Dominican anthropologist Samuel Martínez argues that the idea of the ever-going fight between the Dominican Republic and Haiti needs some rethinking. He stresses that there is an old widely accepted “fatal-conflict model,” which perpetuates two false ideas: that the two neighbours unconditionally hate each other and that each country is fighting to get control over the island of Hispaniola. He therefore concludes that the real origins of conflicts are buried under monolithic arguments which mostly focus on Dominican anti-Haitianism.[11]

Richard Turits makes the important point of seeing the 1937 Haitian Massacre as more than a story of “Haitians versus Dominicans,” but instead as being also a story of “Dominicans versus Dominicans, Dominican elites versus Dominican peasants, the national state against Dominicans in the frontier.” Indeed, Trujillo’s nationalist dictatorship was mainly popular in elite groups who considered themselves to be superior due to their “whiteness” compared to Haitians. This type of nationalism did not have the same impact in the border areas, and Dominicans were also affected by this violence.[12]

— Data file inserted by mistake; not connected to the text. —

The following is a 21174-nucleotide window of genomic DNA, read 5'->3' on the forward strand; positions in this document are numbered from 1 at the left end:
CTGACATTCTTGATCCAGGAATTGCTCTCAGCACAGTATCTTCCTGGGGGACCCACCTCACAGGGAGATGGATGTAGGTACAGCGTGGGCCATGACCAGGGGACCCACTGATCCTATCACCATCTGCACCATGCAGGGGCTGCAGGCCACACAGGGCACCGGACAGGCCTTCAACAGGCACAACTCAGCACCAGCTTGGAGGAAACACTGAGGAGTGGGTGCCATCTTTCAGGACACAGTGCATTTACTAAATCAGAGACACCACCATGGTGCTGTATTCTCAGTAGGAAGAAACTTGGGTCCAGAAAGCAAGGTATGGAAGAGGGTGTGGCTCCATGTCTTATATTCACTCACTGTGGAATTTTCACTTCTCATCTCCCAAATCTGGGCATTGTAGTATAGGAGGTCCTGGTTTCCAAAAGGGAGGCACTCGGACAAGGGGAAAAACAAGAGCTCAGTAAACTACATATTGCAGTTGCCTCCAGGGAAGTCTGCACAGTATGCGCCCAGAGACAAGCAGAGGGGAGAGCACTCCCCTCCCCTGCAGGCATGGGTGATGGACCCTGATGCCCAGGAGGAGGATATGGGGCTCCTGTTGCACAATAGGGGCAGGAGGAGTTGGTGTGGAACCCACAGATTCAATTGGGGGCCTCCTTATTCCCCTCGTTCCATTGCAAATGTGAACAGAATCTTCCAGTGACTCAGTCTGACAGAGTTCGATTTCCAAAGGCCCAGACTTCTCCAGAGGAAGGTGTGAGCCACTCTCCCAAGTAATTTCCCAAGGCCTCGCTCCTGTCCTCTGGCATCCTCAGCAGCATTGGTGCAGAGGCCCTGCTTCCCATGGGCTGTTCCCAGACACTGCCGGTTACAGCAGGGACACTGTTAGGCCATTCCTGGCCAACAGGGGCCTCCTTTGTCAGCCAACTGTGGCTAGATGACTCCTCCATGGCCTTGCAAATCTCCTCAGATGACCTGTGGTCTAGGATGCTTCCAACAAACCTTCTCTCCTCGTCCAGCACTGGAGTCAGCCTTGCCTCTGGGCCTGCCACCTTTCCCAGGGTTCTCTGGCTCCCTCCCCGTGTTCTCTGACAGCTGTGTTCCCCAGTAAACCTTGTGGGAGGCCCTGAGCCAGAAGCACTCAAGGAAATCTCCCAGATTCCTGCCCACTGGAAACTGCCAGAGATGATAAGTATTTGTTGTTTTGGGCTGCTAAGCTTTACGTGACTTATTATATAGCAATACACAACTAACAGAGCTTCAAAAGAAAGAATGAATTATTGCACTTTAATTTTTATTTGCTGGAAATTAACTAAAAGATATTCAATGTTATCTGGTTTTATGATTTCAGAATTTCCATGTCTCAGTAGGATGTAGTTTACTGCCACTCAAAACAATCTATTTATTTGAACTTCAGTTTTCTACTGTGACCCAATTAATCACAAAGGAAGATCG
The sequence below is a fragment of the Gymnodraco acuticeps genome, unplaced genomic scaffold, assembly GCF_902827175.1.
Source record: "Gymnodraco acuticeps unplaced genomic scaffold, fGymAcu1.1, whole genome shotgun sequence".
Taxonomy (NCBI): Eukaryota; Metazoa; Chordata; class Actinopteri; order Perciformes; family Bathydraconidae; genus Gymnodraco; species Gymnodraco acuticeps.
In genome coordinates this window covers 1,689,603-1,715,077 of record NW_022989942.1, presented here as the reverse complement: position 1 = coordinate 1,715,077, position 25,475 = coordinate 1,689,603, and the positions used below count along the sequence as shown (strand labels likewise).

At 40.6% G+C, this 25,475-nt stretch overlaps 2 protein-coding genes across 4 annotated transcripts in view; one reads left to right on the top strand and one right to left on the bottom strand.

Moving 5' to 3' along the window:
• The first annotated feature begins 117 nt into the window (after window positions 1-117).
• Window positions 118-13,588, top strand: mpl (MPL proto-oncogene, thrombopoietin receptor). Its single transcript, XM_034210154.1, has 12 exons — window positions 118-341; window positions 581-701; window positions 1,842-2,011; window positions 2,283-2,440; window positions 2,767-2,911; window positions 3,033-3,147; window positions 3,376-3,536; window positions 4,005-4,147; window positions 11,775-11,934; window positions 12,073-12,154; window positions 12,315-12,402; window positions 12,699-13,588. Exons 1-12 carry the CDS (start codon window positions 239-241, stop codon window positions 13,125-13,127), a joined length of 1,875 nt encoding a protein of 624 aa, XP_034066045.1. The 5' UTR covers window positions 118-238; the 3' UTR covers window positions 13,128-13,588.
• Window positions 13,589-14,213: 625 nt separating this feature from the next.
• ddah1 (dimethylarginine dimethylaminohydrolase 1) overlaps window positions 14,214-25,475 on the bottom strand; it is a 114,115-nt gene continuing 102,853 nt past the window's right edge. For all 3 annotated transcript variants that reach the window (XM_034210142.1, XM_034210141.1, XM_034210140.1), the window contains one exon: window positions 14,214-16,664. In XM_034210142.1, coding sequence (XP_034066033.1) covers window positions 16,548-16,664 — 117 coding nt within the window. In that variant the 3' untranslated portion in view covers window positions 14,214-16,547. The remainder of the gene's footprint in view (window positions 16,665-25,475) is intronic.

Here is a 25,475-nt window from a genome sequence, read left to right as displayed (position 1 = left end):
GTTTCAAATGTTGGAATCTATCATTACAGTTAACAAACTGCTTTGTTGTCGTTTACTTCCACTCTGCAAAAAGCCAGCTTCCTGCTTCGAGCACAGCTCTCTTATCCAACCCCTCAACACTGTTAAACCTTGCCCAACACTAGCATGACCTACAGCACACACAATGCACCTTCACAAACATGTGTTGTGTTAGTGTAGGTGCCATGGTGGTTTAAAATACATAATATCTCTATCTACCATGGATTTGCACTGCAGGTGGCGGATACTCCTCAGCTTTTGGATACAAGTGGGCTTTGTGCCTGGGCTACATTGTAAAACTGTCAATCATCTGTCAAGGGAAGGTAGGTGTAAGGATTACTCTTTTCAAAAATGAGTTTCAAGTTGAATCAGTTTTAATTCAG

Haitian writer Jacques Roumain writes that during the 1930s, Dominicans felt proud about their “limited percentage of black blood,” but that this alone is insufficient to justify this inhumane act. Instead, he puts the blame on Trujillo’s extreme nationalism and on other Dominican elites. Therefore, although the two nations have a different perspective of the event, he confirms that most Haitians don’t blame the Dominican nation as a whole.[13]

Edward Paulino provides an analysis of recent acts of violence and injustice towards Haitian communities living in the Dominican Republic. He suggests that these acts are part of an anti-Haitian legacy, which goes back to the 1937 Haitian Massacre, and that there is still potential for genocidal violence in the Dominican Republic.[14]